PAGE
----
The University of Tokyo
Words Spun Out of Images: Visual and Literary Culture in Nineteenth Century Japan
The University of Tokyo

Words Spun Out of Images: Visual and Literary Culture in Nineteenth Century Japan

Taught in English

Some content may not be translated

26,462 already enrolled

Course

Gain insight into a topic and learn the fundamentals

Robert Campbell

Instructor: Robert Campbell

4.8

(727 reviews)

Beginner level
No prior experience required
29 hours to complete
3 weeks at 9 hours a week
Flexible schedule
Learn at your own pace

What you'll learn

  • Differences between traditional Japanese art forms

  • A deeper understanding of Japanese perceptions of the self

  • Insights into how Japan as a nation state emerged to the forefront of “modernity” in the late nineteenth century

  • A rich lode of non-western cultural materials relating to gender

Details to know

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Assessments

47 quizzes

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There are 4 modules in this course

One good way to gauge the distance between literary and visual culture in early modern Japan is to examine the ways in which painters and poets depicted their contemporaries. Portraits of samurai are especially rich in information about how men at the top of the social ladder wished to be “viewed” as physical entities, and how they expressed themselves as moral actors within society. In the first module, we will learn the basic formal aspects of samurai portraiture, and at the same time begin to interpret poems and prose inscribed onto the images themselves.

What's included

12 videos1 reading13 quizzes

Visual images of women produced in Japan before the introduction of photography can be divided into two types: portraits of women who actually existed in society, and painted or printed images of idealized “beauties,” whose resemblance to physical reality was subsumed often to an intense interest in mode and situational aspect. Like samurai portraits, images of women, both real and imagined, would often be inscribed with texts which instruct viewers how to understand and appreciate them. In this module, we will overview several painted and printed images, and learn how contemporary viewers used these images and their texts as a tool to understand the world.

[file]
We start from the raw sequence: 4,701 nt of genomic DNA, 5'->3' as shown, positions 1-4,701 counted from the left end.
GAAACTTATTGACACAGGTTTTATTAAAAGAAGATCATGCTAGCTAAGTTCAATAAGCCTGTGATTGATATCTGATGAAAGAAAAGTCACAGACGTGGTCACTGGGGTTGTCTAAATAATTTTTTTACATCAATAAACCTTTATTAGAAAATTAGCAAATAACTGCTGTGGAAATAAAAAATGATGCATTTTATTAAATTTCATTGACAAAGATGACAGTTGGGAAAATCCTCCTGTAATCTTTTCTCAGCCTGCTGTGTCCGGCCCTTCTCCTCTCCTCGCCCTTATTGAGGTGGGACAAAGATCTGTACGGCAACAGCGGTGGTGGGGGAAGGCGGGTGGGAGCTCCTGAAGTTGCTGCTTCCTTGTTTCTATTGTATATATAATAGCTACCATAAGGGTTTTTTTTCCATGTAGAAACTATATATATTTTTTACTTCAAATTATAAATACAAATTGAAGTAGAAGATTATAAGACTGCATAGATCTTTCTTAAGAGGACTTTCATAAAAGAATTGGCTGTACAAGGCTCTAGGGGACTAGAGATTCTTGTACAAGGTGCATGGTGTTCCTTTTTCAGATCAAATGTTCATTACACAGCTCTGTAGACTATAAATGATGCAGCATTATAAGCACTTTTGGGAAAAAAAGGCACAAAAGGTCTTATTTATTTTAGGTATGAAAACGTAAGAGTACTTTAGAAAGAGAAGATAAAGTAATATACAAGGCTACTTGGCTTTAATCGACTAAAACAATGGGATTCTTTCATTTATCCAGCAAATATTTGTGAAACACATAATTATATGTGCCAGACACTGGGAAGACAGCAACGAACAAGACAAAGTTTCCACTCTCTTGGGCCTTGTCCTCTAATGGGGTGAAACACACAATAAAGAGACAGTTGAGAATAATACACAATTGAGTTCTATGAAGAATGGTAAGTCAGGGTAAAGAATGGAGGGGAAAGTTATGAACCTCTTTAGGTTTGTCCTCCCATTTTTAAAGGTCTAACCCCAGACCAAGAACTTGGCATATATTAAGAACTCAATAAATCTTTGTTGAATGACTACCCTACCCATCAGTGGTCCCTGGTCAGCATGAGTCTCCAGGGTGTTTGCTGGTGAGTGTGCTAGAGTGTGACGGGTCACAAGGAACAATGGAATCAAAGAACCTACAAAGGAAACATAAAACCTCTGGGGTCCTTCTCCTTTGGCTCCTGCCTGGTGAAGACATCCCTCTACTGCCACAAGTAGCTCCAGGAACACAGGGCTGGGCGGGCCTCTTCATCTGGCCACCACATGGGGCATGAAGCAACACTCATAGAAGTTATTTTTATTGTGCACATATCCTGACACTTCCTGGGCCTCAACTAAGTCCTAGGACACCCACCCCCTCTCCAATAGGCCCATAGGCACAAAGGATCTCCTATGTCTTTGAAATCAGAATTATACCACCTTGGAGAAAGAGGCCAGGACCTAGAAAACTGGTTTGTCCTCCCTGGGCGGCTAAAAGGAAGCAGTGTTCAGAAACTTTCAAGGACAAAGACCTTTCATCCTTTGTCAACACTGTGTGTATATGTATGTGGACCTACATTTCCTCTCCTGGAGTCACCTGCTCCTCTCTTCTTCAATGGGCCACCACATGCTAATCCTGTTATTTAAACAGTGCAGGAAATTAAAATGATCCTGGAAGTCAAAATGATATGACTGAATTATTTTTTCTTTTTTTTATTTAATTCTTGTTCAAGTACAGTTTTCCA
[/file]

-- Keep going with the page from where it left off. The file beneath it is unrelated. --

What's included

14 videos15 quizzes

What methods did early modern Japanese artists and writers have at hand to “capture the moment,” and how did these methods influence the introduction and adaption of western photography in the mid-nineteenth century? In this module we will see how photographic modes of representation were assimilated into the literary tradition of portraiture, which was covered in modules 1 and 2.

What's included

8 videos9 quizzes

Our final module traces the trajectory of the literary photograph from the end of the long nineteenth century into Japan’s modern era. Photographic images of the human figure in late nineteenth and early twentieth century Japan were often accompanied by literary writing inscribed either on the image itself, or on its reverse side. Modern novelists sometimes published photographs with short poems as captions. We will wrap up our course with a summary of how visual and written modes of representation colluded, and combined to produce powerful documents of social and psychological actuality.

What's included

9 videos10 quizzes

Instructor

Instructor ratings
4.9 (265 ratings)
Robert Campbell
The University of Tokyo
1 Course26,462 learners

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